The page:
Senate body approves controversial cybercrime bill

ISLAMABAD: Despite continuous outrage from the opposition parties and constructive

criticism by the civil society, the controversial Prevention of Electronic Crimes Bill, 2016 has

been passed by the Senate Standing Committee on Information Technology and


A senate body in Pakistan has approved the bill against cybercrime – which has been widely

criticized by the countryand#39;s public as a means to curb human rights and freedom of speech. The

bill was Okayed by the National Assembly Standing Committee on IT in 2015 and was passed

by the lower house of the parliament on April 13, this year.

It will now be presented for discussion in the senate, which will be allowed to provide it with one

final endorsement before it can be signed by the President of Pakistan, Mamnoon Hussain and

written into the countryand#39;s law. According to, the salient features of the bill include:

Up to seven years imprisonment, Rs10 million fine or both for hate speech, or trying to create

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disputes and spread hatred on the basis of religion or sectarianism.

Up to three years imprisonment and Rs0.5 million fine or both for cheating others through


Up to five year imprisonment, Rs5 million fine or both for transferring or copying of sensitive

basic information.

Up to seven years imprisonment and Rs0.5 million fine or both for uploading obscene photos of


Up to Rs50 thousand fine for sending messages irritating to others or for marketing purposes. If

the crime is repeated, the punishment would be three months imprisonment and a fine of up to

Rs1 million.

Up to three year imprisonment and a fine of up to Rs0.5 million for creating a website for

negative purposes.

Up to one year imprisonment or a fine of up to Rs1 million for forcing an individual for immoral

activity, or publishing an individuals picture without consent, sending obscene messages or

unnecessary cyber interference.

Up to seven year imprisonment, a fine of Rs10 million or both for interfering in sensitive data

information systems.

Three month imprisonment or a Rs50 thousand fine or both for accessing unauthorized data.

Three year imprisonment and a fine of up to Rs5 million for obtaining information about an

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individuals identification, selling the information or retaining it with self.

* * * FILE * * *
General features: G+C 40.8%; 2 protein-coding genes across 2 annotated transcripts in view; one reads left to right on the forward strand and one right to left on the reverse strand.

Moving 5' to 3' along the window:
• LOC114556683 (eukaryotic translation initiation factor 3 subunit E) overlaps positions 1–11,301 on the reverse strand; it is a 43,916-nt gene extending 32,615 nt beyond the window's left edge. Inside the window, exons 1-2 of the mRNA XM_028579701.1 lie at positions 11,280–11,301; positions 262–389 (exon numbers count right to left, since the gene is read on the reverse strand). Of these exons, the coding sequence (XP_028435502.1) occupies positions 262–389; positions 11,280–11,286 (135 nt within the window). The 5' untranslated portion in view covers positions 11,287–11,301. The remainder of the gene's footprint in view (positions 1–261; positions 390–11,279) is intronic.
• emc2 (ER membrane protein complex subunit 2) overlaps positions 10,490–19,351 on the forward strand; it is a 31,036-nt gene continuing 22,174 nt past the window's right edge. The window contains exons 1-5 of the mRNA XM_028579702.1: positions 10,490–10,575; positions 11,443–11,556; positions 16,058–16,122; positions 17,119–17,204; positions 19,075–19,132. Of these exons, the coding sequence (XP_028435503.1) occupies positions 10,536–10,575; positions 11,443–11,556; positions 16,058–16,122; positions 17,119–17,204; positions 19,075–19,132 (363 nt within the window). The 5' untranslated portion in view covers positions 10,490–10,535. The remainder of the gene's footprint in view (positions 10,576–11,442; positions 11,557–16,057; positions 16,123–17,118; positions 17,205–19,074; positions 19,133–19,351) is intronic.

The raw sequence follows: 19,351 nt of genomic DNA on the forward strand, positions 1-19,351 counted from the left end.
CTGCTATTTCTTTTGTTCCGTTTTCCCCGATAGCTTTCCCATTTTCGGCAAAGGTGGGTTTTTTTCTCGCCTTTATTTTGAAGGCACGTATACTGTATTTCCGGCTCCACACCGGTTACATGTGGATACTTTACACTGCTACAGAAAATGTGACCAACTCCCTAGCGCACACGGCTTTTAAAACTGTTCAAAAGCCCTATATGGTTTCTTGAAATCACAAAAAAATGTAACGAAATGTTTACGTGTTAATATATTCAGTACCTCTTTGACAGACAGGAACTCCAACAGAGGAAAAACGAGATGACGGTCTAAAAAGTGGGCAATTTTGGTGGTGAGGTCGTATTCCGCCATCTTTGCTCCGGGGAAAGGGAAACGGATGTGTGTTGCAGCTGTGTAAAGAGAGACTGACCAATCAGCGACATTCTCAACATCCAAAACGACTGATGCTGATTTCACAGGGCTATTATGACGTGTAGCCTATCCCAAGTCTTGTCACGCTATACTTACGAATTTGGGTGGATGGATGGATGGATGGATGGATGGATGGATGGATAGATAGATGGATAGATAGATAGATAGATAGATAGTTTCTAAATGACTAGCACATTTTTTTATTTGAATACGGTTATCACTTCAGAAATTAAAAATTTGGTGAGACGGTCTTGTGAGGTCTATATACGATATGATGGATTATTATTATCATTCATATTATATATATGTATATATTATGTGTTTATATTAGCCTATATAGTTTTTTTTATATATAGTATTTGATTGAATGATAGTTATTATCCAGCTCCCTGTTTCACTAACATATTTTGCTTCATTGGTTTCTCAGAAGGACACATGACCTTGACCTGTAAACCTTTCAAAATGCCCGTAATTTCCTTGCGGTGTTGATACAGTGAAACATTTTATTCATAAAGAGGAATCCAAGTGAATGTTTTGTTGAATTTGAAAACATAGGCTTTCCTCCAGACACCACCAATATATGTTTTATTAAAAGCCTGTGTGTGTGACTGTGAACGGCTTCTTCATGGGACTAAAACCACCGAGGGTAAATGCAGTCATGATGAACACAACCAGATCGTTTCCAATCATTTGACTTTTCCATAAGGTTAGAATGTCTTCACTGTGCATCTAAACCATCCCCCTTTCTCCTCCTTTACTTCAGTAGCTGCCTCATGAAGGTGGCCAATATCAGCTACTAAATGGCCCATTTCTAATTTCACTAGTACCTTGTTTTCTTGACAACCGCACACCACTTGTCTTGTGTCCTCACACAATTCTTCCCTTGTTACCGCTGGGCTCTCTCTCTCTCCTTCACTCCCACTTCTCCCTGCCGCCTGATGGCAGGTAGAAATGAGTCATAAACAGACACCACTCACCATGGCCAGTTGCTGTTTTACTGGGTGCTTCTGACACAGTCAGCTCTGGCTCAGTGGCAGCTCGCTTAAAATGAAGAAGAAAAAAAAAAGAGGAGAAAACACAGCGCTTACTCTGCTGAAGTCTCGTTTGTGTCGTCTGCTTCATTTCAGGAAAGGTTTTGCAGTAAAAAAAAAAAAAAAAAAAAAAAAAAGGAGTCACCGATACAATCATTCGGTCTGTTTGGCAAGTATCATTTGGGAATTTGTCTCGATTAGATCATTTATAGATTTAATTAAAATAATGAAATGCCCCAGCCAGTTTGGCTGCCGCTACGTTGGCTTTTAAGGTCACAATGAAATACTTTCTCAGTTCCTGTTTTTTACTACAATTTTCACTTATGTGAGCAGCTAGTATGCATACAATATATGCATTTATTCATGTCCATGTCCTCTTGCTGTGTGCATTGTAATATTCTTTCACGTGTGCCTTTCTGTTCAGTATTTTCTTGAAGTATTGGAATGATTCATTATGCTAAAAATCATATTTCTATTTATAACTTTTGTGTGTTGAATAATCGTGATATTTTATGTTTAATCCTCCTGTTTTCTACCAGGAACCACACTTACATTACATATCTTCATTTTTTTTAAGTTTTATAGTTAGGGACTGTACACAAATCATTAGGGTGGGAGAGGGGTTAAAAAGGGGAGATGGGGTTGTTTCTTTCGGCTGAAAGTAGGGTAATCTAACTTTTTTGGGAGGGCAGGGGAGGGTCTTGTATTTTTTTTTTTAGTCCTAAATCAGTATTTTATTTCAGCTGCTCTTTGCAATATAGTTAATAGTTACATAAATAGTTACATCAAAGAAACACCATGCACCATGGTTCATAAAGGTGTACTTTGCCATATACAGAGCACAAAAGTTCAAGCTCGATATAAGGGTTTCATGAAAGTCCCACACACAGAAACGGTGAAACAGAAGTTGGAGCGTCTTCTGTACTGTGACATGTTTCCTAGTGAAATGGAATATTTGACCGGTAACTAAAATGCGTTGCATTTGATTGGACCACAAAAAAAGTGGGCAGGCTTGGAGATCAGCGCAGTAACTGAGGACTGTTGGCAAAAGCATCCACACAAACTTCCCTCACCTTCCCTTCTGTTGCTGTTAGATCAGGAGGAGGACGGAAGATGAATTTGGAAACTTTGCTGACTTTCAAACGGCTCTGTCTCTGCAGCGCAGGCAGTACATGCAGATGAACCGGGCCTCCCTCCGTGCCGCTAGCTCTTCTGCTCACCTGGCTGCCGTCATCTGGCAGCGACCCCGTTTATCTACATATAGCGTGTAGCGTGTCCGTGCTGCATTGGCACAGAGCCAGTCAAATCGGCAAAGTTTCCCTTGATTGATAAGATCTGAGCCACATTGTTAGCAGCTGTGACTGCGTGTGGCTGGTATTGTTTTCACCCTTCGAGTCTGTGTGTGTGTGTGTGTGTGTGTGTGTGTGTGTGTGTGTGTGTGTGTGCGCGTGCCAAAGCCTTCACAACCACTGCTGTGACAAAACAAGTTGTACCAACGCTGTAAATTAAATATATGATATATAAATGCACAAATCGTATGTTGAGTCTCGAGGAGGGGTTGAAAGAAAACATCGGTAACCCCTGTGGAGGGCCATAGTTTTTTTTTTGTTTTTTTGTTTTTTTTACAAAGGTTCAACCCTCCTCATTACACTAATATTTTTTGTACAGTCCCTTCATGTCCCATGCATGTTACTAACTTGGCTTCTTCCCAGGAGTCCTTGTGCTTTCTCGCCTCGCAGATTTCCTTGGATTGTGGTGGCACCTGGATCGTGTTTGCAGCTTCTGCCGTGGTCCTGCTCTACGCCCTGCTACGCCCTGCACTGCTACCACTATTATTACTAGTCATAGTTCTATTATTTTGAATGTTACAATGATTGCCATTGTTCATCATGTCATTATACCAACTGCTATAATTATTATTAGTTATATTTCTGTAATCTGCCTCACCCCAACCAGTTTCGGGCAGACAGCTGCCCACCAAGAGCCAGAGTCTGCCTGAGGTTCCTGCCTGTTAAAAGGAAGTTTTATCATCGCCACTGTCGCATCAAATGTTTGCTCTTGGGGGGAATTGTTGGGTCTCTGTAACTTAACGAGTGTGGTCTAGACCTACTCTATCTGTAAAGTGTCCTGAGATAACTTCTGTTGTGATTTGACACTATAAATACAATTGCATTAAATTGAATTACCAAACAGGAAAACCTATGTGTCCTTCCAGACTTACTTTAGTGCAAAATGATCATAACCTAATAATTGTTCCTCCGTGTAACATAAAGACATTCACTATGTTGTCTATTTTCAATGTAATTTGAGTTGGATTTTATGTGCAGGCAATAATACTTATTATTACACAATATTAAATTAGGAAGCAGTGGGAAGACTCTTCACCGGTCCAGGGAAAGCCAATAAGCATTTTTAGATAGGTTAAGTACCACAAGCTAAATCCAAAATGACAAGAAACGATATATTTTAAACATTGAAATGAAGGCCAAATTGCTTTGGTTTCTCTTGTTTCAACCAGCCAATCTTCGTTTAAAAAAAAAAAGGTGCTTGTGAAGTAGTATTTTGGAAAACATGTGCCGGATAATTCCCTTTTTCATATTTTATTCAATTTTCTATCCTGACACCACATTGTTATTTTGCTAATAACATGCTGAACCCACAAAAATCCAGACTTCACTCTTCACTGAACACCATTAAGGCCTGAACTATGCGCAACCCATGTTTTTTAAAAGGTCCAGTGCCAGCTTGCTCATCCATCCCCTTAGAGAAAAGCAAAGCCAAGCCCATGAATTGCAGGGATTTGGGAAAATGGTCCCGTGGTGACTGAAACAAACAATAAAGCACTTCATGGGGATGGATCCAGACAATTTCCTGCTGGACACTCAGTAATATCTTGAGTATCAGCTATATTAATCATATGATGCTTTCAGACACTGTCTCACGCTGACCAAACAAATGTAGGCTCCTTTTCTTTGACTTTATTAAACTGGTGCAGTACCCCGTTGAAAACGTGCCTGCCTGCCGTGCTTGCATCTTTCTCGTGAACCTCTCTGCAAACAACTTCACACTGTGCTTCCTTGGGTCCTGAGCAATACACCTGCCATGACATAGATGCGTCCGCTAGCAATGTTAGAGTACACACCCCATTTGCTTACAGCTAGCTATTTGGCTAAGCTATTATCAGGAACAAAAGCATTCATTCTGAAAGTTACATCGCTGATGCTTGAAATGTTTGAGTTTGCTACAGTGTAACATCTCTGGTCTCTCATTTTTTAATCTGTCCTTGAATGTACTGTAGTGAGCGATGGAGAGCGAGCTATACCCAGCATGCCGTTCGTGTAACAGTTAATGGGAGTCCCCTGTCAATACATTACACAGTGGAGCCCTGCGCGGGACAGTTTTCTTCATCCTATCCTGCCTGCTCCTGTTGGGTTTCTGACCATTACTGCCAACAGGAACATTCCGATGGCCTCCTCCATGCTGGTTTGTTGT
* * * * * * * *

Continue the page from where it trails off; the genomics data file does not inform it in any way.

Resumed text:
Up to three year imprisonment and a fine of up to Rs0.5 million for issuing a SIM card in an

unauthorized manner.

Up to three year imprisonment and fine of up to Rs1 million rupees for making changes in a

wireless set or a cell phone.

Up to three year imprisonment and a fine of up to Rs1 million for spreading misinformation

about an individual.

Up to three years imprisonment and fine of up to Rs1 million for misusing the internet.

While it can be said that the cybercrime bill awards penalties against several illegal acts such as

the illegitimate usage of SIM cards and personal information, as well as child pornography, it has

been widely criticized by the general public of Pakistan as restrictive and unclear. Government

officials have failed to clarify the extent of andquot;misuse of the internetandquot; and the definition of a

andquot;website for negative purposesandquot;.

According to the committeeand#39;s chairman and Senator Shahi Syed, the committee invited all the

stakeholders including NGOs, the Human Rights Commission of Pakistan, the civil society and

the media for discussion on the bill.

“We have made utmost efforts to protect common people and innocent citizens from the misuse

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of the law and many checks and balances have been proposed to incorporate,” he commented.

The bill is scheduled for one final viewing by the senate, and if approved, will ultimately be

signed by the President of Pakistan, in order to aid the governmentand#39;s efforts andquot;at curbing

cybercrimes [by providing] mechanisms for their investigation, prosecution, trial and

international cooperation with respect of such offences.andquot;

The bill remains dangerously out of tune with the realities of the digital world. The major

objection still remains that it has the very real potential to infringe on human rights and be used

to stifle democratic dissent. No change has been made in the controversial definition of what

exactly constitutes cyber-terrorism or spreading hate material. The law hopes to cover a gap in

Pakistans legal infrastructure where the burgeoning use of the internet and social media remains

completely unregulated. But the law as it stands remains a seriously flawed one. Vaguely defined

crimes like the illegal use of internet data or tampering with mobile phones carry jail sentences

of up to three years.

Web Team

Web Team

Technology Times Web team handles all matters relevant to website posting and management.

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